As the Thanksgiving and Christmas holidays near, our little ministry minds start churning, don’t they? And benevolence is usually at the top of the list.
No doubt we want to take these opportunities to bless and minister to others in the best of ways. So, how can we do this without making the recipient of our blessings feel like a project? This is an ongoing evaluation I make when considering outreach initiatives.
Last year, we tried something new at my church – we hosted Thanksgiving meals for those who may have not otherwise had one. We had plenty of delicious food and a gazillion volunteers, but it felt like all “The Have’s” were standing around watching the “The Have Nots” eat. But hey, we were new at this, and our hearts were pure.
Still, it became painstakingly clear to me that we had project-ified our guests.
In case you are looking for an alternative to what I described above, follow these steps for one way we can serve and love others without making them feel like a project.
- Locate a grocer who will be open on Thanksgiving Day and who serves Thanksgiving meals.
- Ascertain the cost to feed a family of 4 to 6, and take donations from individual church members and small groups. (One family meal may cost around $50).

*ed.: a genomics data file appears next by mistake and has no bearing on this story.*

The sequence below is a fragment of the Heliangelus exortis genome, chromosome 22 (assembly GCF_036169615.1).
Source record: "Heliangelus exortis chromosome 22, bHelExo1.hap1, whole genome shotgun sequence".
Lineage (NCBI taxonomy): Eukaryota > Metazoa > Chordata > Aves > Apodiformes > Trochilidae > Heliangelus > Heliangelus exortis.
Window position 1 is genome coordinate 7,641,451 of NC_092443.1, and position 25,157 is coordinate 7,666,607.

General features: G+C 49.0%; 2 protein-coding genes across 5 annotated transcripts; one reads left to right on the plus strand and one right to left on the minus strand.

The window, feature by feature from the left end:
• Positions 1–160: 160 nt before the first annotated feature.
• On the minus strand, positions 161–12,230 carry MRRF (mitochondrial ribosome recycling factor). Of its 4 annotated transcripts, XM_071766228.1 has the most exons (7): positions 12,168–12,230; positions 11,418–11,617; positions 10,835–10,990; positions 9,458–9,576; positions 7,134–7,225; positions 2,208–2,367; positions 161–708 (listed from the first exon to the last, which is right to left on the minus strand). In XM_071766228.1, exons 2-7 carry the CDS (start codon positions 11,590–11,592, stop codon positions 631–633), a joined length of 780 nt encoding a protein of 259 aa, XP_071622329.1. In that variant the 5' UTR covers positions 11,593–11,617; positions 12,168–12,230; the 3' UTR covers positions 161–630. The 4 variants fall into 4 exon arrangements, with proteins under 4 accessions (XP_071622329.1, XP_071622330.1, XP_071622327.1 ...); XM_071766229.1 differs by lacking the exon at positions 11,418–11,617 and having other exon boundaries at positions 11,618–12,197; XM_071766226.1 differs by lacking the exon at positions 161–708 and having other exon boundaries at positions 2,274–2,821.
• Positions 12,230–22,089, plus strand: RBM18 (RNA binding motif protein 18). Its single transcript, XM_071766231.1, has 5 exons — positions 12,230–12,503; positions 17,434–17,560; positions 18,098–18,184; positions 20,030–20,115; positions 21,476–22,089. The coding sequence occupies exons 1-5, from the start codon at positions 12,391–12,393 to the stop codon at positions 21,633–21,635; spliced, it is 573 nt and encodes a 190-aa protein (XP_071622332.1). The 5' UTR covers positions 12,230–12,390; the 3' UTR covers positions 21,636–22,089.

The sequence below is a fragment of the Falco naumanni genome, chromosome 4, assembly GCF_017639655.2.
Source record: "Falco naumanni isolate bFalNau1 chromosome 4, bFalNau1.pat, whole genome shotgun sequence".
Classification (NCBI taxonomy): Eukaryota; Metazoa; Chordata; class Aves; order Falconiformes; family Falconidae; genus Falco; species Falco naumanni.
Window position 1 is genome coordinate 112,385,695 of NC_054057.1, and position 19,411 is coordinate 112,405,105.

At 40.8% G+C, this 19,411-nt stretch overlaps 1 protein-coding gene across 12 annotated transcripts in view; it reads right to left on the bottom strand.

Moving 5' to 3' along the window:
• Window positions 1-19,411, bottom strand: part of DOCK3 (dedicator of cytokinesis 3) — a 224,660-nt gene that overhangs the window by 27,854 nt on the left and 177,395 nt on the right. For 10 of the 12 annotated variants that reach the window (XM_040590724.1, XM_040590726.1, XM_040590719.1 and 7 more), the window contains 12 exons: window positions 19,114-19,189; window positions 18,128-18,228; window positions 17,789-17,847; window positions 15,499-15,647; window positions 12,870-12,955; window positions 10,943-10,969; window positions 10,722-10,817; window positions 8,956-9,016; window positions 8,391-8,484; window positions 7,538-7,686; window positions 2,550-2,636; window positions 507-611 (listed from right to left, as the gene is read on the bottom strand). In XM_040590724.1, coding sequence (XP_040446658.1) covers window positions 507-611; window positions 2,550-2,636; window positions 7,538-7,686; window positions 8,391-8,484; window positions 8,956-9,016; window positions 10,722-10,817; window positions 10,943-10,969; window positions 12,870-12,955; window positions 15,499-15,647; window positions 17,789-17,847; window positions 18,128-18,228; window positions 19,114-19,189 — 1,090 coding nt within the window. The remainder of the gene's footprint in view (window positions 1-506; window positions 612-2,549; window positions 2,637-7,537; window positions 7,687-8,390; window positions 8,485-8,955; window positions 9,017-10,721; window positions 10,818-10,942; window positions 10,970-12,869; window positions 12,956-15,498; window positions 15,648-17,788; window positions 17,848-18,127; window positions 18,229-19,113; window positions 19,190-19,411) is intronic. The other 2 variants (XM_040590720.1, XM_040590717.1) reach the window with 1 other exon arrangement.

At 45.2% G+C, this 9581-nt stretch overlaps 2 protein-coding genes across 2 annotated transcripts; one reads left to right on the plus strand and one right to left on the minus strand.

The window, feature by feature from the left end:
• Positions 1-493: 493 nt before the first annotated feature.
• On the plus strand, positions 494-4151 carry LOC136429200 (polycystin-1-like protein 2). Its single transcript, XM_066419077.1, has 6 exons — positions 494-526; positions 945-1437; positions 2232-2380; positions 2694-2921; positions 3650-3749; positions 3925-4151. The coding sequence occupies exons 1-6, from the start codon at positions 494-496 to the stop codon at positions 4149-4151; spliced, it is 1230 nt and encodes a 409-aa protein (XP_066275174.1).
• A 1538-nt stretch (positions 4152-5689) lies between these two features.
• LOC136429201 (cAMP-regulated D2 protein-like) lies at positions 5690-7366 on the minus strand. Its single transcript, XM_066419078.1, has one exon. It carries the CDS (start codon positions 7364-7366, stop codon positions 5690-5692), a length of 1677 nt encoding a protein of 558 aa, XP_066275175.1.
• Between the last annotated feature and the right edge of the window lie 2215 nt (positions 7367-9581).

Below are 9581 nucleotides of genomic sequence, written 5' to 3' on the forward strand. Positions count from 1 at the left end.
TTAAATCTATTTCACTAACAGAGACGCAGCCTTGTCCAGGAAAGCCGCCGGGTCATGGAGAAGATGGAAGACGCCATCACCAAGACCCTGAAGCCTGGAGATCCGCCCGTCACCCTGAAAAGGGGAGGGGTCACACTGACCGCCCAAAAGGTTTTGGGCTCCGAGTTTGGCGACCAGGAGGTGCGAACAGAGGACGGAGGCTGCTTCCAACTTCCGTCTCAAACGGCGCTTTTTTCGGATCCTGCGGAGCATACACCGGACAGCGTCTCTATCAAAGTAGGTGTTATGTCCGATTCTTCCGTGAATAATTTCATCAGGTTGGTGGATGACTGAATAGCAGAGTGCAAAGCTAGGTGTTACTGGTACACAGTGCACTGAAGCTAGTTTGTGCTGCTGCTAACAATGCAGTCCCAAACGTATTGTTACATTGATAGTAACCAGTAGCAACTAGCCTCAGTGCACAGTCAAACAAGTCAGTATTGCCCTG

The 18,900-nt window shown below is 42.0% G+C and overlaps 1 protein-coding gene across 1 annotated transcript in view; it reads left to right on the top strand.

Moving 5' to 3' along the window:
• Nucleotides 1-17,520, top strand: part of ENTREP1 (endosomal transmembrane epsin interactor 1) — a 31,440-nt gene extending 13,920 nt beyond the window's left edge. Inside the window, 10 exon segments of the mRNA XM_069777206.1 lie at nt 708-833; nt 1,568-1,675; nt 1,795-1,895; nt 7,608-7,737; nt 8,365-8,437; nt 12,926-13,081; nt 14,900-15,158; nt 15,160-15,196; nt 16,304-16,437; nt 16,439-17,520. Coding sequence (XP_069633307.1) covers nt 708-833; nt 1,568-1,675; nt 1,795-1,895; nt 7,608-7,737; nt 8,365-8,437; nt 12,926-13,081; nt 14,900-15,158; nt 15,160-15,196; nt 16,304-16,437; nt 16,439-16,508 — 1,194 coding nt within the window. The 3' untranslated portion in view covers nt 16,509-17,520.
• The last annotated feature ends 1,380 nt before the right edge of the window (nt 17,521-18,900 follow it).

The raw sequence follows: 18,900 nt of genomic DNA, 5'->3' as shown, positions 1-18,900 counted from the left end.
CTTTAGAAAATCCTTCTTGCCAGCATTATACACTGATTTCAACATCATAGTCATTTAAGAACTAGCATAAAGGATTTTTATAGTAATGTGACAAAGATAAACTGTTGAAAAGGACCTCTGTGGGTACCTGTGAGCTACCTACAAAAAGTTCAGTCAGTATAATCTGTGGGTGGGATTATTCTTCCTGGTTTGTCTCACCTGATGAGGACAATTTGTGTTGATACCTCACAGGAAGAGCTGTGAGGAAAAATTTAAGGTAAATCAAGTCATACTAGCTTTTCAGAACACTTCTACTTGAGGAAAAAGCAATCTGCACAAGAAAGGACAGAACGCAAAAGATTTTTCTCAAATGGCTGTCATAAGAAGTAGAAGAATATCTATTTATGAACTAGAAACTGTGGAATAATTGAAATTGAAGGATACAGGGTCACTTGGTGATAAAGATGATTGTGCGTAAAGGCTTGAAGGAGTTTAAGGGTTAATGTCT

- Create vouchers for the recipients to use when they pick up their meals on Thanksgiving.
- Depending on how many dinners are paid for, select a local elementary school and ask their faculty to give the vouchers to truly impoverished families.
- Provide literature about Jesus and your church to the grocer to attach to the meals.
Come Thanksgiving, families take their vouchers to the grocer and receive a nice, complementary Thanksgiving meal with all the trimmings that can be enjoyed in the privacy of their own home with dignity.
There are so many things I love about this project:
- Thanksgiving is a busy time and a simple donation lets others do the work.
- It doesn’t require the school to “promote religious activity”, which may be necessary if the ACLU has ever visited your school system. The vouchers are given directly to parents, not children. The literature is handed out by the grocer, not the school.
- It’s all anonymous; the family can pick up their food without feeling like a spectacle.
- Kids and families get fed.
- It is super easy to coordinate.
We’ve had recipients call our church and ask why we did this for total strangers. Then we get to tell them more about the love of Jesus. It’s a win-win!
What ideas do you have? Leave a comment and share some other creative ways to minister at Thanksgiving!
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